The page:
By Sarah Dobson
There has been plenty of coverage around the importance of conducting an investigation when claims of any type of harassment arise in the workplace. Employers are increasingly aware of the importance of following through with employees, no matter how small an allegation.
But what happens after the investigation is done? The whole process can cause quite the disruption, and employers should be prepared, according to Laura Williams, founder and principal of Williams HR Law Professional and Williams HR Consulting in Markham, Ont.
“What can be challenging these days is not so much conducting the investigation but dealing with the aftermath… it’s not back to business as usual.”
The process itself
For one, there are inherent issues when it comes to the investigation process, said Williams, speaking at the annual conference of the Human Resources Professionals Association in Toronto on Jan. 30.
For example, the secrecy and confidentiality involved can cause problems for employees, since organizations are restrained with respect to what they can say.
“There’s limited communication during that process and that can feel… a lack of transparency on leadership’s part. And, of course, that can create uncertainty and a number of negative impacts,” she said.
Employers may claim privilege over the findings report, which can exacerbate the feeling of poor transparency, said Williams.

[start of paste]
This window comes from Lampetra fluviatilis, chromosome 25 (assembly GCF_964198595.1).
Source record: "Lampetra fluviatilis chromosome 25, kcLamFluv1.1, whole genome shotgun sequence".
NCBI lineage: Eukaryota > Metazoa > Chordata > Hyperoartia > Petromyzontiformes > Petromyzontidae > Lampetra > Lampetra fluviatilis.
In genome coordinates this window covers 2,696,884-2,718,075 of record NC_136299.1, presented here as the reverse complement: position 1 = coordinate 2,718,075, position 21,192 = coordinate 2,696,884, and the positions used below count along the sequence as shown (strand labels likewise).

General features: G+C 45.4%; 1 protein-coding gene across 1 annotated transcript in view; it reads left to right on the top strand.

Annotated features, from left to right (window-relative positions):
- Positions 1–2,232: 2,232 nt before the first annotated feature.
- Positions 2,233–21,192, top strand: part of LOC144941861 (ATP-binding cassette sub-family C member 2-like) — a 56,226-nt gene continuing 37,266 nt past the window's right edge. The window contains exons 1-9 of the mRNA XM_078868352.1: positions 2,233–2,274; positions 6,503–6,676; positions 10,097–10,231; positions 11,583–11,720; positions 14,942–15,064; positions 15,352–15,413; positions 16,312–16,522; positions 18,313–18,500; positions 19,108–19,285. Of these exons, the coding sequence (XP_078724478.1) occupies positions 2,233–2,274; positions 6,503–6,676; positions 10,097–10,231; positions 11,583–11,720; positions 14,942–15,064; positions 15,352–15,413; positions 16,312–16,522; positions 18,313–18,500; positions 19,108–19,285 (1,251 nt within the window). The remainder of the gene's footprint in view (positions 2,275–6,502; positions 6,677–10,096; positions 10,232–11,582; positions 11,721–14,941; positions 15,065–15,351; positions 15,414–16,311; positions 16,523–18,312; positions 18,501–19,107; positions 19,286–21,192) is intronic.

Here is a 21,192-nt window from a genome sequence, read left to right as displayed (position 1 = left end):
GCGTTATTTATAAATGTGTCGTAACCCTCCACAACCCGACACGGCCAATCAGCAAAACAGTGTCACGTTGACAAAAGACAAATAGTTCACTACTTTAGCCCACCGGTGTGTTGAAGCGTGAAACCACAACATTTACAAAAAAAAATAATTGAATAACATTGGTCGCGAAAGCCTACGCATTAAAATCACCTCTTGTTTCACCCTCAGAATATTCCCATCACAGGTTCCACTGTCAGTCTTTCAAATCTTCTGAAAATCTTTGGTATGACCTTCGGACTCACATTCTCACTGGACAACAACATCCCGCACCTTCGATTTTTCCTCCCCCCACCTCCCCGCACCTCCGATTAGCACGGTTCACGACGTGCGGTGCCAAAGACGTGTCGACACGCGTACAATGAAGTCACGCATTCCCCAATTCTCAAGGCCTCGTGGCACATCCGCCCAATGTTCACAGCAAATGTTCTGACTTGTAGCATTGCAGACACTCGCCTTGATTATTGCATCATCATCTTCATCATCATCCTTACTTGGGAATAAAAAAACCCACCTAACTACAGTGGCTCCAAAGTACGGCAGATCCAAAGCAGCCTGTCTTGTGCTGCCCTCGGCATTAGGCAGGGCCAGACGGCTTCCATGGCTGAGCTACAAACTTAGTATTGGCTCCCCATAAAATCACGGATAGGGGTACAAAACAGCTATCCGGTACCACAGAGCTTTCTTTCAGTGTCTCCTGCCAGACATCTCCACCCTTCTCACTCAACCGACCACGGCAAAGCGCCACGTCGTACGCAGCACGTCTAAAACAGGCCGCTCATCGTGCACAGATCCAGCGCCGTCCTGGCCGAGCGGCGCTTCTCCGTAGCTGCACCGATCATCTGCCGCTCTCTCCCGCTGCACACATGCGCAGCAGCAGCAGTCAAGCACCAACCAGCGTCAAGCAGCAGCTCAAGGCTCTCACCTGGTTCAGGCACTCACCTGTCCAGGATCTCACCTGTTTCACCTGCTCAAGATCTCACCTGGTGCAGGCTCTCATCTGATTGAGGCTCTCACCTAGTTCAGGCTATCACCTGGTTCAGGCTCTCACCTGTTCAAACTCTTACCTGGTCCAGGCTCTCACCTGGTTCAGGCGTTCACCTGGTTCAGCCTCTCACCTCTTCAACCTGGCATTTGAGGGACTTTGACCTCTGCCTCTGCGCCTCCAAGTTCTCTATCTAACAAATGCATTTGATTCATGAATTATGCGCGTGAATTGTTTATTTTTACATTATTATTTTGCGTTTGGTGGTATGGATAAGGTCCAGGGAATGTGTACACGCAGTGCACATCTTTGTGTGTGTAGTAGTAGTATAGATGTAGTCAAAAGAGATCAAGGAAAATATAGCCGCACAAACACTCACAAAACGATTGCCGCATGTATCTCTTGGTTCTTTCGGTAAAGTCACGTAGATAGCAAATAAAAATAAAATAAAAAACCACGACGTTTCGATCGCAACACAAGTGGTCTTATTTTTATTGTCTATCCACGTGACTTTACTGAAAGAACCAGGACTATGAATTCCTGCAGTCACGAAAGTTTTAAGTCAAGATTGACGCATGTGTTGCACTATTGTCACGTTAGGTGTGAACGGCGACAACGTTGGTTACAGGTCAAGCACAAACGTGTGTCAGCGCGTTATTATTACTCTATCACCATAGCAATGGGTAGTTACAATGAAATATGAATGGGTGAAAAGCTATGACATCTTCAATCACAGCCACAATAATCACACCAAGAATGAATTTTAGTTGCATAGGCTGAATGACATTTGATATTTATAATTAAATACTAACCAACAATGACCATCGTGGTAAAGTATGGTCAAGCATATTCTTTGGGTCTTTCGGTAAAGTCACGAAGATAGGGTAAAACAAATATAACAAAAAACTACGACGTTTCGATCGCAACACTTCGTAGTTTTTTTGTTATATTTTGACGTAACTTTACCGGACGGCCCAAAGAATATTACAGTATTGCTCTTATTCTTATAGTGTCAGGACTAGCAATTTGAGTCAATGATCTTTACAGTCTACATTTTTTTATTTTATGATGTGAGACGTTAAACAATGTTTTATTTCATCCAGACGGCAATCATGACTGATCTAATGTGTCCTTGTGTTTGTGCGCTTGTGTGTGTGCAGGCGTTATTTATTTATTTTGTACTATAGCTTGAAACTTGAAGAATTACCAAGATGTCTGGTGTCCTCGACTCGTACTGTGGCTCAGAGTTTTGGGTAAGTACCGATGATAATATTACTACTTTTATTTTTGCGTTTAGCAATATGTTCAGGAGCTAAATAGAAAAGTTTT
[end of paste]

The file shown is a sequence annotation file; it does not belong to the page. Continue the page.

“Employers don’t always take the steps they ought to, to bring closure to the process.”
Internal investigators may also have relationships with the individuals involved, which can make things uncomfortable. And the investigations can take a long time — months even, she said.
“That is quite some time to live in the uncertainty of the result.”
The scope of the investigation can also be limited to one or two people, or expand to several — especially if leadership is involved, said Williams.
“Some prejudgment typically creeps in if not properly managed by the organization.”
Impact on organization, employees
All of this uncertainty can lead to increased conflict if it’s not properly addressed or resolved, she said.
“Oftentimes, there are further and future escalations that could lead to additional investigations.”
And other issues arise, such as reduced productivity, increased absenteeism and lost leader credibility.
“If there is an allegation against somebody that is in a leadership capacity, and that person leaves the workplace (but) is ultimately vindicated and reinstated, it can be very difficult for that individual as a leader to take the reins again,” said Williams.